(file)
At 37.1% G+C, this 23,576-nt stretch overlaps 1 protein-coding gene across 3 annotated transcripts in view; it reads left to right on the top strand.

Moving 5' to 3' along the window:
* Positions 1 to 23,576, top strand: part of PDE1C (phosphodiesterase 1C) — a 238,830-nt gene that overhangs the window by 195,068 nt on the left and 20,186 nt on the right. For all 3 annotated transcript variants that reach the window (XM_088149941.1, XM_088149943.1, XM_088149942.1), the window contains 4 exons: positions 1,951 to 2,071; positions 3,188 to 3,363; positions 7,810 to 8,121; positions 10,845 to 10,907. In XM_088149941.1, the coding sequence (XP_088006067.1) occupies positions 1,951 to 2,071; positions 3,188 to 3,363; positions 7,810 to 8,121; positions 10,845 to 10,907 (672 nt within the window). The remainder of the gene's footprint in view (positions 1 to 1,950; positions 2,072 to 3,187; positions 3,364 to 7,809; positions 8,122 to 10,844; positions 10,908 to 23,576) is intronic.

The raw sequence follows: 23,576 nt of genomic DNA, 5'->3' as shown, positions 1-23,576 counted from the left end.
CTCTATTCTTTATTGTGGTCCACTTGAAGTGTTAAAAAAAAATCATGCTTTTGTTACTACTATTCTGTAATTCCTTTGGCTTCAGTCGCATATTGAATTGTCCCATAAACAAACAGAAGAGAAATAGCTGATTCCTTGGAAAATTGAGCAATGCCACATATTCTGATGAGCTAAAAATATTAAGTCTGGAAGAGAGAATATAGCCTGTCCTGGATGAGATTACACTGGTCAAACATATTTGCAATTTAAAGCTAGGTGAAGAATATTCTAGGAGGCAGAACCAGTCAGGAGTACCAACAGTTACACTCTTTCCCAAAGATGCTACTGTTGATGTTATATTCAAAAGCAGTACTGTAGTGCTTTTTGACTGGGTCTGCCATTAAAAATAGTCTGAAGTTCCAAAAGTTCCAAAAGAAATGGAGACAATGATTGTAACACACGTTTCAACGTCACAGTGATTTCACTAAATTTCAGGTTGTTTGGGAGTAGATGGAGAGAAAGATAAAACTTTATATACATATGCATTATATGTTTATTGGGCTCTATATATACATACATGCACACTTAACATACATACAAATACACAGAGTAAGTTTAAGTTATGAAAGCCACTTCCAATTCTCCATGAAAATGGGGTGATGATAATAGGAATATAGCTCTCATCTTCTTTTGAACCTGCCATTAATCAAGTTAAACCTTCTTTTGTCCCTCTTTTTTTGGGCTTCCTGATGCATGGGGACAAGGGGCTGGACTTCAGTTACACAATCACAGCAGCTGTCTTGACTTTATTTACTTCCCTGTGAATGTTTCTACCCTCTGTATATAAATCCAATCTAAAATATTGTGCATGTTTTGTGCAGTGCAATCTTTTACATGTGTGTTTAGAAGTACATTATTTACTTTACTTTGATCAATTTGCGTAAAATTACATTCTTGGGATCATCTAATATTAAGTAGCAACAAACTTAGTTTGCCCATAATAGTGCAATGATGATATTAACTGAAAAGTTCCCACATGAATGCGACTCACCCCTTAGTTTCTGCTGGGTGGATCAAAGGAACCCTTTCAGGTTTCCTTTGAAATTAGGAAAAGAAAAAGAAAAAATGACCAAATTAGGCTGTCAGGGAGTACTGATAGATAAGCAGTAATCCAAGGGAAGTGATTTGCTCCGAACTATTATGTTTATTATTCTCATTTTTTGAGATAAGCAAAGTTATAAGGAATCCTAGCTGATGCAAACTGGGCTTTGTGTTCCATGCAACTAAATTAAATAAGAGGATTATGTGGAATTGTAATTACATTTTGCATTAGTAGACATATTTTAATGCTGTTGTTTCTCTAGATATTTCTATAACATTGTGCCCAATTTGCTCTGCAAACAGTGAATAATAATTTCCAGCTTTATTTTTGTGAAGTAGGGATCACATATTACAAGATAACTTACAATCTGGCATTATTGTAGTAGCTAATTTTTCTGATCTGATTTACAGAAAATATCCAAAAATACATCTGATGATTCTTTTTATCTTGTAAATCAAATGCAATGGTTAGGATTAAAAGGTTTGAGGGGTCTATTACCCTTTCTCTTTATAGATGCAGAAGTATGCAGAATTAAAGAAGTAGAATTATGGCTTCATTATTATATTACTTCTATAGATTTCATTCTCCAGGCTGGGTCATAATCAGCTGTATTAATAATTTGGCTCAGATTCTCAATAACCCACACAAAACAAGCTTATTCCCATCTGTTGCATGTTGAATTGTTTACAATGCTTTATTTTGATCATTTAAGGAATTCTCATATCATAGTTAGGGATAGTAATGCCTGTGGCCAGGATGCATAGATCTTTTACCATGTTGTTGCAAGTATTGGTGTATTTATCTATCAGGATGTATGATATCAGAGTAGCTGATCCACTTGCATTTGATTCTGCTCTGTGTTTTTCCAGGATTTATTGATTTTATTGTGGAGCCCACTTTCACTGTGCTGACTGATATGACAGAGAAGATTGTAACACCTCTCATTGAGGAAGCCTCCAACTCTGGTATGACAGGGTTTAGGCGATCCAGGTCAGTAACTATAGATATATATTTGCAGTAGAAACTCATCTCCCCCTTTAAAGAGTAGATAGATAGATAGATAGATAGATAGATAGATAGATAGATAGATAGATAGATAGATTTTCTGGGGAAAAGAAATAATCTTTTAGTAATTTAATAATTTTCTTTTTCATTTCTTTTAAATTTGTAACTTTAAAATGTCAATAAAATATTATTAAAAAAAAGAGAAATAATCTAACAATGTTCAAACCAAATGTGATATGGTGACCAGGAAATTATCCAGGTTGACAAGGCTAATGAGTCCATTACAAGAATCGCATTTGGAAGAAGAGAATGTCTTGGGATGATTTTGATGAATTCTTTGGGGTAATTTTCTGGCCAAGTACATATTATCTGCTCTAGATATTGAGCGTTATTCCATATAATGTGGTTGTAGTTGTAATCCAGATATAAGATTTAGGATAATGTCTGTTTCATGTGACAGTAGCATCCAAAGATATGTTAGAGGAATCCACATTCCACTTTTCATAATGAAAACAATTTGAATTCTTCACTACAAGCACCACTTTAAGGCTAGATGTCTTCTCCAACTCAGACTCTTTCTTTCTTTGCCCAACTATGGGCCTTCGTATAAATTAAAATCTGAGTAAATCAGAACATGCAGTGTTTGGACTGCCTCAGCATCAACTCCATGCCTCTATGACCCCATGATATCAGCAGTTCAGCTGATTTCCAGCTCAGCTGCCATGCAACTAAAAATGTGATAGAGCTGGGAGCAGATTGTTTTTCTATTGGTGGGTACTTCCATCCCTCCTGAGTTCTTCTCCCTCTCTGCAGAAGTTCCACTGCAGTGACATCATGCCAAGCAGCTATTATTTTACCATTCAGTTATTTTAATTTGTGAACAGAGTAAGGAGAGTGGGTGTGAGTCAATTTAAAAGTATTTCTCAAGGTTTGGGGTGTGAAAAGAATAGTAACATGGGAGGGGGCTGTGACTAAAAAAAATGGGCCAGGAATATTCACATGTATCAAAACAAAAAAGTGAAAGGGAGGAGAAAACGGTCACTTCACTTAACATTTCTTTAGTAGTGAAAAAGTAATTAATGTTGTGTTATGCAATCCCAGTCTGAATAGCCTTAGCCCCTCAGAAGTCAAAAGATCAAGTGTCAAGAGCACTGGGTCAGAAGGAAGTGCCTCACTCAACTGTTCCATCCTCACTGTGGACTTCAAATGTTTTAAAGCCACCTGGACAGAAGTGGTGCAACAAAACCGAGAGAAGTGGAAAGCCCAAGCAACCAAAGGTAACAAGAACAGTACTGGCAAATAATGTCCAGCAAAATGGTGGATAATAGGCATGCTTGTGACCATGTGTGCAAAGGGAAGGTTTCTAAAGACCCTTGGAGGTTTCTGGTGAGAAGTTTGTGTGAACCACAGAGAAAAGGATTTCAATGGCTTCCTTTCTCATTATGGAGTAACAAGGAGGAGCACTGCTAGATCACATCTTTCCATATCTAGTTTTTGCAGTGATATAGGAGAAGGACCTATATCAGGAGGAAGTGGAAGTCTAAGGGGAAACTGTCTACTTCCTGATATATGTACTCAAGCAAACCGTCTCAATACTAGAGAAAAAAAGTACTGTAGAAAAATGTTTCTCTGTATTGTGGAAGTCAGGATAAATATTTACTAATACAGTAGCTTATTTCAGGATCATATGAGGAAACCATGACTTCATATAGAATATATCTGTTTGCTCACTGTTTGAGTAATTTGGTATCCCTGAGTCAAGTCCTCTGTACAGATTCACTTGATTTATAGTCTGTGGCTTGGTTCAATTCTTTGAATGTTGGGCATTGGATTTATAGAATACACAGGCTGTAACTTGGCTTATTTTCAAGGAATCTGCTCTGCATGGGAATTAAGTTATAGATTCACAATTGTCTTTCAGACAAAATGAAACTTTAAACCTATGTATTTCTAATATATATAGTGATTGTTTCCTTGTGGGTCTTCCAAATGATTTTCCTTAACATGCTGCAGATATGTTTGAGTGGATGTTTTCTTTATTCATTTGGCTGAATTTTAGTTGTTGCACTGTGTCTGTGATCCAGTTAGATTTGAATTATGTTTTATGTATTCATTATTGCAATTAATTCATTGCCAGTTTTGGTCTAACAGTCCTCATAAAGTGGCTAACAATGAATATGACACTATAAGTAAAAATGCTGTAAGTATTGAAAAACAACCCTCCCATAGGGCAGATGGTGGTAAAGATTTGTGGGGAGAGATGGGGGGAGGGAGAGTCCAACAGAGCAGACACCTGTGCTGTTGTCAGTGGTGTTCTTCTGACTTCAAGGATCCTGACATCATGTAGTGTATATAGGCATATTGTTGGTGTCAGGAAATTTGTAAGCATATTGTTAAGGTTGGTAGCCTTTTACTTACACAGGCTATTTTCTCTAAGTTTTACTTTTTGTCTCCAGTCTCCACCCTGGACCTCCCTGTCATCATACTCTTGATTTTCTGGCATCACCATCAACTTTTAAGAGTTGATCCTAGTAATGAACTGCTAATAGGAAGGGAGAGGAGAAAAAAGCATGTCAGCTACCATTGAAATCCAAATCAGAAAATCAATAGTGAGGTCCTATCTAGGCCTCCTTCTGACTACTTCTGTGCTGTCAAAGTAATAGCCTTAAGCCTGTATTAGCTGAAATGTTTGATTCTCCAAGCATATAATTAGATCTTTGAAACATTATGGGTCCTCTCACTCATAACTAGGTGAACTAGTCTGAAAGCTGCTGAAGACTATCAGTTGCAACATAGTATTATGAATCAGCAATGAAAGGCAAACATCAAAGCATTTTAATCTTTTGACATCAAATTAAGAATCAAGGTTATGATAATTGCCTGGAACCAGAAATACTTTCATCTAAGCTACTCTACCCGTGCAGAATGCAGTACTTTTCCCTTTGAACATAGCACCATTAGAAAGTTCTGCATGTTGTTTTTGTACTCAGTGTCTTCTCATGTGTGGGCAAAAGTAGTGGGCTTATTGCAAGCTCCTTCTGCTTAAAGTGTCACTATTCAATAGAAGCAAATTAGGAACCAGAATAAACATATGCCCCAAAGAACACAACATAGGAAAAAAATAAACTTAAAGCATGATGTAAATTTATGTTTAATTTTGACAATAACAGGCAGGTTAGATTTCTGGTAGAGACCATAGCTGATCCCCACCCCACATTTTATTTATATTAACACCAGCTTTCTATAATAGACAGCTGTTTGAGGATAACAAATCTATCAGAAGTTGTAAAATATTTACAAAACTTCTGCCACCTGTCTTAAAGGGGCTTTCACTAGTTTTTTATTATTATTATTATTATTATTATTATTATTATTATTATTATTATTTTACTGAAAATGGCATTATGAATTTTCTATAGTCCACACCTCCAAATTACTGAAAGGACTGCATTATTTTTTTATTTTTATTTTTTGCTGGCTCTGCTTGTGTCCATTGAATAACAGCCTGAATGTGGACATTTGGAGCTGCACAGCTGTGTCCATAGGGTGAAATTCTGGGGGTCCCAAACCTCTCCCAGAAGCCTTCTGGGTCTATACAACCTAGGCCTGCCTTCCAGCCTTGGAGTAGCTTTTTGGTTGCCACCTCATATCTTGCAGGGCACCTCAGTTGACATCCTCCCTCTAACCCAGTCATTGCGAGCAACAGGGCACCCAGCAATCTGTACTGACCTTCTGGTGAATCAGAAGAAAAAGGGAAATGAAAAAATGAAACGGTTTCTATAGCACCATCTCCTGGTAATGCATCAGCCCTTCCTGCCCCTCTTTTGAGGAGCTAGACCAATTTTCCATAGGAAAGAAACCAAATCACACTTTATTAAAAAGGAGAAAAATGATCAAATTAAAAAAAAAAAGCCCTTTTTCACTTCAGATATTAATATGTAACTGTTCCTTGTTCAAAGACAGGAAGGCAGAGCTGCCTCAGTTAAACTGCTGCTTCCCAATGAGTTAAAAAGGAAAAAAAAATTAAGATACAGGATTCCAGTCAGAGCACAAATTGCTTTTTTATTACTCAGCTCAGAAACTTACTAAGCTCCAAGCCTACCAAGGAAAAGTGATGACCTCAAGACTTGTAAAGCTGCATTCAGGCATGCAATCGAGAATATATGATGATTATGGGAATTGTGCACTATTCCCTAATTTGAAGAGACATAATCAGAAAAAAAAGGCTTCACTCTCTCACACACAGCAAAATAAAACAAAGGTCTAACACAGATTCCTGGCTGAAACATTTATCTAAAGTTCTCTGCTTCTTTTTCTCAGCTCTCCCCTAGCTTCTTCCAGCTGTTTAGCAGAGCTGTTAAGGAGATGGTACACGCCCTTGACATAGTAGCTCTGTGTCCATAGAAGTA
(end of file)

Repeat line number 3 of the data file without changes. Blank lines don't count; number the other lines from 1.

* Positions 1 to 23,576, top strand: part of PDE1C (phosphodiesterase 1C) — a 238,830-nt gene that overhangs the window by 195,068 nt on the left and 20,186 nt on the right. For all 3 annotated transcript variants that reach the window (XM_088149941.1, XM_088149943.1, XM_088149942.1), the window contains 4 exons: positions 1,951 to 2,071; positions 3,188 to 3,363; positions 7,810 to 8,121; positions 10,845 to 10,907. In XM_088149941.1, the coding sequence (XP_088006067.1) occupies positions 1,951 to 2,071; positions 3,188 to 3,363; positions 7,810 to 8,121; positions 10,845 to 10,907 (672 nt within the window). The remainder of the gene's footprint in view (positions 1 to 1,950; positions 2,072 to 3,187; positions 3,364 to 7,809; positions 8,122 to 10,844; positions 10,908 to 23,576) is intronic.